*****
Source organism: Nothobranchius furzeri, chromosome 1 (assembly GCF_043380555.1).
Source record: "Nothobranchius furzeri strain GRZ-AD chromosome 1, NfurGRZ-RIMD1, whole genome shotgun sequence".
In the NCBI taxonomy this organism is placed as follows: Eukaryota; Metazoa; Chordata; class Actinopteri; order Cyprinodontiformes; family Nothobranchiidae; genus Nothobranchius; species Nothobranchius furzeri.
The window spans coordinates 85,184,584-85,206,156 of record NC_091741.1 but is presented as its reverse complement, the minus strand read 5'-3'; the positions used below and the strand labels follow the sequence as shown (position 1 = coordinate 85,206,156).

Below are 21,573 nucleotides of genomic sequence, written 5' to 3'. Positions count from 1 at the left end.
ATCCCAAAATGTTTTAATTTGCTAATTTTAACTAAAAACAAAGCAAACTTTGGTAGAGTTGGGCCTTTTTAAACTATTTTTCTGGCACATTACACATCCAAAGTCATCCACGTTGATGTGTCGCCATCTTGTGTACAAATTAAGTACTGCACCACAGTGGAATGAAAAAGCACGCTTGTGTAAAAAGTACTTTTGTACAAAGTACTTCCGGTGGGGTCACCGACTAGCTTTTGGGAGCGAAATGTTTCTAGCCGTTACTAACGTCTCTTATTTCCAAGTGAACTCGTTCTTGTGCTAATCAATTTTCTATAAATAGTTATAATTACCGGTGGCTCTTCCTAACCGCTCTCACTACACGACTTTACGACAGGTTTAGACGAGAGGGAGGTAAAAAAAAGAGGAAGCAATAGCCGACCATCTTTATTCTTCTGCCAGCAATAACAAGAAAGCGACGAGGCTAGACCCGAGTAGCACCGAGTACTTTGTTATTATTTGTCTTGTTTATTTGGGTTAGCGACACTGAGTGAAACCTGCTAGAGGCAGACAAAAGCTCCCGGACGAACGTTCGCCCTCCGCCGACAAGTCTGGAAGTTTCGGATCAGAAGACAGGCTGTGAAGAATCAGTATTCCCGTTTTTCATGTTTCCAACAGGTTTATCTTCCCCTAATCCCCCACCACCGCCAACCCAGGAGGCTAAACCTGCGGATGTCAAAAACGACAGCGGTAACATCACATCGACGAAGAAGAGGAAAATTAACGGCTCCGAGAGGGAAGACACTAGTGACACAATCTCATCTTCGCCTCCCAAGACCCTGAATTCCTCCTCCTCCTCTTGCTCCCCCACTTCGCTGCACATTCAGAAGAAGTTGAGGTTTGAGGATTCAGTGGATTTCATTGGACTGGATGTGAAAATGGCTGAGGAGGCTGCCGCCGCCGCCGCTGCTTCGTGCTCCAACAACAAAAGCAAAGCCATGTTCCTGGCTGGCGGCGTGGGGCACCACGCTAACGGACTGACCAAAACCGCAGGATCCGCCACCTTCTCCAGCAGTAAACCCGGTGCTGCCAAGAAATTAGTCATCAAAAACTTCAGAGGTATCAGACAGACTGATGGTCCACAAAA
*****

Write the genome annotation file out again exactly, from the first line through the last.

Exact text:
Source organism: Nothobranchius furzeri, chromosome 1 (assembly GCF_043380555.1).
Source record: "Nothobranchius furzeri strain GRZ-AD chromosome 1, NfurGRZ-RIMD1, whole genome shotgun sequence".
In the NCBI taxonomy this organism is placed as follows: Eukaryota; Metazoa; Chordata; class Actinopteri; order Cyprinodontiformes; family Nothobranchiidae; genus Nothobranchius; species Nothobranchius furzeri.
The window spans coordinates 85,184,584-85,206,156 of record NC_091741.1 but is presented as its reverse complement, the minus strand read 5'-3'; the positions used below and the strand labels follow the sequence as shown (position 1 = coordinate 85,206,156).

Below are 21,573 nucleotides of genomic sequence, written 5' to 3'. Positions count from 1 at the left end.
ATCCCAAAATGTTTTAATTTGCTAATTTTAACTAAAAACAAAGCAAACTTTGGTAGAGTTGGGCCTTTTTAAACTATTTTTCTGGCACATTACACATCCAAAGTCATCCACGTTGATGTGTCGCCATCTTGTGTACAAATTAAGTACTGCACCACAGTGGAATGAAAAAGCACGCTTGTGTAAAAAGTACTTTTGTACAAAGTACTTCCGGTGGGGTCACCGACTAGCTTTTGGGAGCGAAATGTTTCTAGCCGTTACTAACGTCTCTTATTTCCAAGTGAACTCGTTCTTGTGCTAATCAATTTTCTATAAATAGTTATAATTACCGGTGGCTCTTCCTAACCGCTCTCACTACACGACTTTACGACAGGTTTAGACGAGAGGGAGGTAAAAAAAAGAGGAAGCAATAGCCGACCATCTTTATTCTTCTGCCAGCAATAACAAGAAAGCGACGAGGCTAGACCCGAGTAGCACCGAGTACTTTGTTATTATTTGTCTTGTTTATTTGGGTTAGCGACACTGAGTGAAACCTGCTAGAGGCAGACAAAAGCTCCCGGACGAACGTTCGCCCTCCGCCGACAAGTCTGGAAGTTTCGGATCAGAAGACAGGCTGTGAAGAATCAGTATTCCCGTTTTTCATGTTTCCAACAGGTTTATCTTCCCCTAATCCCCCACCACCGCCAACCCAGGAGGCTAAACCTGCGGATGTCAAAAACGACAGCGGTAACATCACATCGACGAAGAAGAGGAAAATTAACGGCTCCGAGAGGGAAGACACTAGTGACACAATCTCATCTTCGCCTCCCAAGACCCTGAATTCCTCCTCCTCCTCTTGCTCCCCCACTTCGCTGCACATTCAGAAGAAGTTGAGGTTTGAGGATTCAGTGGATTTCATTGGACTGGATGTGAAAATGGCTGAGGAGGCTGCCGCCGCCGCCGCTGCTTCGTGCTCCAACAACAAAAGCAAAGCCATGTTCCTGGCTGGCGGCGTGGGGCACCACGCTAACGGACTGACCAAAACCGCAGGATCCGCCACCTTCTCCAGCAGTAAACCCGGTGCTGCCAAGAAATTAGTCATCAAAAACTTCAGAGGTATCAGACAGACTGATGGTCCACAAAA